Retirement looms near for many in this age category. If they haven’t already saved enough for a secure future, they should maximize contributions to IRAs and 401(k) plans.
Financial challenges facing people in this age range:
Looking to downsize to a smaller residence
Dealing with aging parents who may need financial assistance or help with daily activities
Considering succession planning for professionals and business owners
Integrating an inheritance from a parent’s estate into their own investment mix
Providing financial help for their children to purchase homes or become established in business
Funding college savings plans for their grandchildren
Medicare and Social Security planning
The estate planning documents needed for this age group include:
A will, possibly with pour-over provisions to a living trust
A living trust naming a successor trustee to handle the affairs of a business or deal with out-of-state property
Health care directives detailing wishes regarding end-of-life care, along with a health care proxy
Disability and long-term care insurance
Succession documents for winding down business interests
With mortgages and college expenses in the past, many people in this age group are finally able to make larger gifts to the organizations they support. This may mean larger gifts than they have previously made.
Among the ways people in this age range can support charity:
Gifts of appreciated securities
Bequests in a will or living trust
Charitable gift annuities that allow donors to secure fixed payments for life from their gifts. Because gift annuities offer partial tax-free payments, they may be attractive for those in high tax brackets. Gift annuities can also be funded with appreciated securities to reduce and spread out capital gains taxes. For those not yet retired, deferred payment charitable gift annuities can boost retirement income.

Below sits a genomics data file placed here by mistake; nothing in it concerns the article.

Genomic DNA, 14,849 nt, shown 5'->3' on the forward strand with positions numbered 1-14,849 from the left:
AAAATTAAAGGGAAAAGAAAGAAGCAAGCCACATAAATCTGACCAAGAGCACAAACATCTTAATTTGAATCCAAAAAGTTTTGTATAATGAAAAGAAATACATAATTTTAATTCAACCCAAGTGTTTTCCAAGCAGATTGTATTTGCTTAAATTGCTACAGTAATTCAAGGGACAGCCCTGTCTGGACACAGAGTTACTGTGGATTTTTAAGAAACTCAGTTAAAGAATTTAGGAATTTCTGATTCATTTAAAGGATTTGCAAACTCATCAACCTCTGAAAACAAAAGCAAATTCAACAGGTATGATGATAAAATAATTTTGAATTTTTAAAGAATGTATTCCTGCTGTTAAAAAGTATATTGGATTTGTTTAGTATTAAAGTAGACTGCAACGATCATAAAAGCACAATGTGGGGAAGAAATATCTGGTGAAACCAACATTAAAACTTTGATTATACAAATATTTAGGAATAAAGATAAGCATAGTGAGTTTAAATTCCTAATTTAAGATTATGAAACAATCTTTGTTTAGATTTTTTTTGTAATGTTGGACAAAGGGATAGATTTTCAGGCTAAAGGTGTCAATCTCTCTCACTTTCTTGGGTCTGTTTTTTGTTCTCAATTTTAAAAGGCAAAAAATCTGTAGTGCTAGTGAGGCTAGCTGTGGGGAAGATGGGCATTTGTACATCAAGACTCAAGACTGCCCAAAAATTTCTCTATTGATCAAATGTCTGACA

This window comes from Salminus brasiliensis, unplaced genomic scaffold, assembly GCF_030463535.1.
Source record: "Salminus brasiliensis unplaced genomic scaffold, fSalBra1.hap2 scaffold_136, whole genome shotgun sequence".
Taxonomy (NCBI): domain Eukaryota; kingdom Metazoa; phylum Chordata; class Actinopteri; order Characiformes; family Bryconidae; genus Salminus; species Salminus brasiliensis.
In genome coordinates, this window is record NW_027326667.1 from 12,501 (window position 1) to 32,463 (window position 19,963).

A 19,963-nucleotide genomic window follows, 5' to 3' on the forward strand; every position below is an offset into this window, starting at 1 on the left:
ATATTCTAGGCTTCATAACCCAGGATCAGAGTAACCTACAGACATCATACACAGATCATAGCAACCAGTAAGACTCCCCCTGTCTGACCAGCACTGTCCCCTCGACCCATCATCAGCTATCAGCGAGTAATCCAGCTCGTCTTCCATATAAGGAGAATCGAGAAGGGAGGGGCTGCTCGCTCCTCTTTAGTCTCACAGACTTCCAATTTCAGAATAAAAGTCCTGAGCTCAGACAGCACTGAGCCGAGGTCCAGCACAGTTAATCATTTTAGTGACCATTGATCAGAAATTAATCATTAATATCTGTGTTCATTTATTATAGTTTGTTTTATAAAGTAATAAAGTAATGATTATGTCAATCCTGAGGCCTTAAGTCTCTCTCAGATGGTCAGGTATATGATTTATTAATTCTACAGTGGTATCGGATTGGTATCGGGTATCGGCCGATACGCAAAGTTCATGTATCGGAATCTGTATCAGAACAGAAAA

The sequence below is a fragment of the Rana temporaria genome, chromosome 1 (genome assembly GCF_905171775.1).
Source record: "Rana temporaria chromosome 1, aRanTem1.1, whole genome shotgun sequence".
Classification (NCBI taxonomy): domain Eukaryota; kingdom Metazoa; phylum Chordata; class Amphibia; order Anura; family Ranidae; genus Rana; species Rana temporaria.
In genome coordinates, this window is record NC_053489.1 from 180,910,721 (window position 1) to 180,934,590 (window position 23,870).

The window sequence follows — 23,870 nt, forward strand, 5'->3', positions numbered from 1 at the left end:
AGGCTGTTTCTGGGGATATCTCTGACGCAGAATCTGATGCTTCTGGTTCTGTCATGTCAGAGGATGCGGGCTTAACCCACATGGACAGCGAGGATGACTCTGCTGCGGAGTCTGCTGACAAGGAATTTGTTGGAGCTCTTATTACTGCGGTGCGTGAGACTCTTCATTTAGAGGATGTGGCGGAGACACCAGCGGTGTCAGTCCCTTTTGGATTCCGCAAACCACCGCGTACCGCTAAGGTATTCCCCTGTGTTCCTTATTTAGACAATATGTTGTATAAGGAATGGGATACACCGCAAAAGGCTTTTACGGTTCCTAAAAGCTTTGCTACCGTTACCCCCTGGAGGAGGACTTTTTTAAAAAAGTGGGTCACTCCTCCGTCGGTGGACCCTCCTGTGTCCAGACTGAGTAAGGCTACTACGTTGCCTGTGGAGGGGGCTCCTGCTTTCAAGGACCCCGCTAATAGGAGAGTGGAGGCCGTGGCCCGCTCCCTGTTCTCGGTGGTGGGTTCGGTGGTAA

Donor advised funds allow deductions in the current year for larger gifts, with decisions in future years for the charities and programs to support
Life insurance policies may no longer be needed for family security. These can be given to charity for a current income tax deduction, or charity can be named as a beneficiary
Charity can be named to receive all or part of an IRA, 401(k) or other retirement plan, avoiding the income tax that other beneficiaries would owe
Charitable remainder trusts provide a deduction during high tax years, with either fixed or fluctuating payments made for life, along with future benefit to named charities
Please contact us for more information on any of the ideas above.
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